Elgar wrote very little piano music. His only major solo piece, the Concert Allegro
composed for Fanny Davies, was unpublished. Nevertheless, as a child he was famed for his improvising: ‘The violin is my instrument, not the piano. I scramble through things orchestrally in a way that would madden with envy all existing pianists.’ Bernard Shaw, after hearing Elgar play the Quintet, said the same thing, wrapped up in blarney: ‘There are some piano embroideries on a pedal point that didn’t sound like a piano or anything else in the world, but quite beautiful … they require a touch which is peculiar to yourself, and which struck me the first time I ever heard you larking about with a piano.’ Elgar’s recordings (1929) of his ‘Improvisations’ reveal him as an enchanting pianist, and more little piano pieces exist than is generally known. Piers Lane gave the first known public performance of four such pieces at Potton Hall, Suffolk, on 2 July 2010. The earliest is the March in D major of 5 August 1887 (MS 118 at the Elgar Birthplace Museum), a cheerful forerunner of Pomp and Circumstance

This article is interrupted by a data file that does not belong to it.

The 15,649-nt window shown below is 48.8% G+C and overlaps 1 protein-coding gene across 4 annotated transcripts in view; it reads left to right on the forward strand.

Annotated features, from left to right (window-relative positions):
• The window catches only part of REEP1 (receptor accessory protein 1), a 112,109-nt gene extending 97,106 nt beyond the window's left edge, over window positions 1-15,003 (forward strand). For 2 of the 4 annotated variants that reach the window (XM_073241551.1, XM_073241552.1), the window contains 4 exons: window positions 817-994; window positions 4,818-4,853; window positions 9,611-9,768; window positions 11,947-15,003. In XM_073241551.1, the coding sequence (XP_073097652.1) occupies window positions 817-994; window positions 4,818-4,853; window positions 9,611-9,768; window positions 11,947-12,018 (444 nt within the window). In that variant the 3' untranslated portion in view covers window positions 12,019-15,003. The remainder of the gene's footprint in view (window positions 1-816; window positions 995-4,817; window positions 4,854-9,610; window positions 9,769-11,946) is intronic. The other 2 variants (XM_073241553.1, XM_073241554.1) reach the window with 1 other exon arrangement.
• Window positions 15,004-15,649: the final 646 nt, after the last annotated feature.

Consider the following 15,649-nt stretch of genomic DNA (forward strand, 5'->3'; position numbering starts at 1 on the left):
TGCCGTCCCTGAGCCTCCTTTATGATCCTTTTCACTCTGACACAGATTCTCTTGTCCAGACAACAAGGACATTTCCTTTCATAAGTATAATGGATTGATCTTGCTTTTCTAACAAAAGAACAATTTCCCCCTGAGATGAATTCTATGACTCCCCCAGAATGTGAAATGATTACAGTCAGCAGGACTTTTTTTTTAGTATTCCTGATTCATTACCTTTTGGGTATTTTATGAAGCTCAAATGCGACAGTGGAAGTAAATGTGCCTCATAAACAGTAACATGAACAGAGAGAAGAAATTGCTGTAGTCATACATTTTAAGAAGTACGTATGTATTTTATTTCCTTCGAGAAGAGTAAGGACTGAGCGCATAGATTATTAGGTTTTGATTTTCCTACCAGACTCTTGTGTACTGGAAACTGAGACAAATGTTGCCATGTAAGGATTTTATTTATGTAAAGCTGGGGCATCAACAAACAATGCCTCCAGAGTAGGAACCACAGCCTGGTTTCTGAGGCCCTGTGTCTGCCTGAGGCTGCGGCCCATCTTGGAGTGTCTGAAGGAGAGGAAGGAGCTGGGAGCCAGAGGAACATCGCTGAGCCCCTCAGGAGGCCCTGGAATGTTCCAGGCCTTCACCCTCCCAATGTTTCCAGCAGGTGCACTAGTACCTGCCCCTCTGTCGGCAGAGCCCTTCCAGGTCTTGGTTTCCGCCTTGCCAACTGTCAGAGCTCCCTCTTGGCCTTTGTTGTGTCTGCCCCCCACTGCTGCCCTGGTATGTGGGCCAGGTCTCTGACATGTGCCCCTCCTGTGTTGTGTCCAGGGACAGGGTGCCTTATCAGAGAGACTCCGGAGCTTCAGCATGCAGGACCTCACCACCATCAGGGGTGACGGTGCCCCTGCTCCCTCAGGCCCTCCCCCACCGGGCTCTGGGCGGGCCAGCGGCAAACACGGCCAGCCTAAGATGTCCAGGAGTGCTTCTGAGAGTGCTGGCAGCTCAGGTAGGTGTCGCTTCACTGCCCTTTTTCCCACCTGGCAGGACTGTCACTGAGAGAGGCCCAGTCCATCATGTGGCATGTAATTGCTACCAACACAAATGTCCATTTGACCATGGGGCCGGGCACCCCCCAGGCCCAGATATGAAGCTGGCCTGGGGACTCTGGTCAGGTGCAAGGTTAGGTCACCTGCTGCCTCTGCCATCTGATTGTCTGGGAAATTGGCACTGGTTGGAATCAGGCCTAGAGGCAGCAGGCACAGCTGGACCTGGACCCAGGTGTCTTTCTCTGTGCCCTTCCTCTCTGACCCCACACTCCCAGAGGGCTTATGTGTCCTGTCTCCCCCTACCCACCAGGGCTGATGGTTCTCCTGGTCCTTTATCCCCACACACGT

with a trio that Elgar marked ‘sugary’.
from notes by Diana McVeagh © 2011